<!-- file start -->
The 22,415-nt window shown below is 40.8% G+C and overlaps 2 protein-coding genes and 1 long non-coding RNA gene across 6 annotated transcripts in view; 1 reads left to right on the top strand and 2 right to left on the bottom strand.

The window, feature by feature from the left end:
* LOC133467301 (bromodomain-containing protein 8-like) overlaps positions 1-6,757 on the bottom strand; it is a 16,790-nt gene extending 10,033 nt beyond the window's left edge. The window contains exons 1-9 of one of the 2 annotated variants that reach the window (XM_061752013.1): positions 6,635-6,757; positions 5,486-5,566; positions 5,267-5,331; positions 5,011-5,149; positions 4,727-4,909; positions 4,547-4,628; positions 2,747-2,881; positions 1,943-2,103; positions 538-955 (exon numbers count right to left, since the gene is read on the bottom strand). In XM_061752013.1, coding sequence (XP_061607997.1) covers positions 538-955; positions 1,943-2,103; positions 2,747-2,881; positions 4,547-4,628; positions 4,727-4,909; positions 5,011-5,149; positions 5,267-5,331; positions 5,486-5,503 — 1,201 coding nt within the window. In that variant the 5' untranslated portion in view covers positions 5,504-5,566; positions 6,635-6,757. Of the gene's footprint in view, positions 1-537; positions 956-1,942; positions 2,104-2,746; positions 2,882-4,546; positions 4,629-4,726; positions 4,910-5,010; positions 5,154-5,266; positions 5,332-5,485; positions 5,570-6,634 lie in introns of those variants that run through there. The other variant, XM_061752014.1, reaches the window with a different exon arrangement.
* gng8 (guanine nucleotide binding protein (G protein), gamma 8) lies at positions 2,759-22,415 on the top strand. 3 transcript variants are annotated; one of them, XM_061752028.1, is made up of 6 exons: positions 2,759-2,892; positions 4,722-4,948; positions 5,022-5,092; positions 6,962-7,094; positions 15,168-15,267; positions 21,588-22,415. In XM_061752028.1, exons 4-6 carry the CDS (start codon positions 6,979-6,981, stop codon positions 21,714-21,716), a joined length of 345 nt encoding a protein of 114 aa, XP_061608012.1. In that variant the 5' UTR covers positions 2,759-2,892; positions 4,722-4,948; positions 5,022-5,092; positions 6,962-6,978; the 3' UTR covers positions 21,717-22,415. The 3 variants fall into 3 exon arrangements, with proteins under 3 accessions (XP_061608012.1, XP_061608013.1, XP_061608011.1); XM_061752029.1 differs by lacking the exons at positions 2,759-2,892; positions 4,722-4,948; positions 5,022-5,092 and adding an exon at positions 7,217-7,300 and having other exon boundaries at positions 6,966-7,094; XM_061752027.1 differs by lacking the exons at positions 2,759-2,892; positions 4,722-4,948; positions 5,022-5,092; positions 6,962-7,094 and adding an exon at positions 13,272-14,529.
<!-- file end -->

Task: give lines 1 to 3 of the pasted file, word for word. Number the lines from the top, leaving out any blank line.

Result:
The 22,415-nt window shown below is 40.8% G+C and overlaps 2 protein-coding genes and 1 long non-coding RNA gene across 6 annotated transcripts in view; 1 reads left to right on the top strand and 2 right to left on the bottom strand.

The window, feature by feature from the left end:
* LOC133467301 (bromodomain-containing protein 8-like) overlaps positions 1-6,757 on the bottom strand; it is a 16,790-nt gene extending 10,033 nt beyond the window's left edge. The window contains exons 1-9 of one of the 2 annotated variants that reach the window (XM_061752013.1): positions 6,635-6,757; positions 5,486-5,566; positions 5,267-5,331; positions 5,011-5,149; positions 4,727-4,909; positions 4,547-4,628; positions 2,747-2,881; positions 1,943-2,103; positions 538-955 (exon numbers count right to left, since the gene is read on the bottom strand). In XM_061752013.1, coding sequence (XP_061607997.1) covers positions 538-955; positions 1,943-2,103; positions 2,747-2,881; positions 4,547-4,628; positions 4,727-4,909; positions 5,011-5,149; positions 5,267-5,331; positions 5,486-5,503 — 1,201 coding nt within the window. In that variant the 5' untranslated portion in view covers positions 5,504-5,566; positions 6,635-6,757. Of the gene's footprint in view, positions 1-537; positions 956-1,942; positions 2,104-2,746; positions 2,882-4,546; positions 4,629-4,726; positions 4,910-5,010; positions 5,154-5,266; positions 5,332-5,485; positions 5,570-6,634 lie in introns of those variants that run through there. The other variant, XM_061752014.1, reaches the window with a different exon arrangement.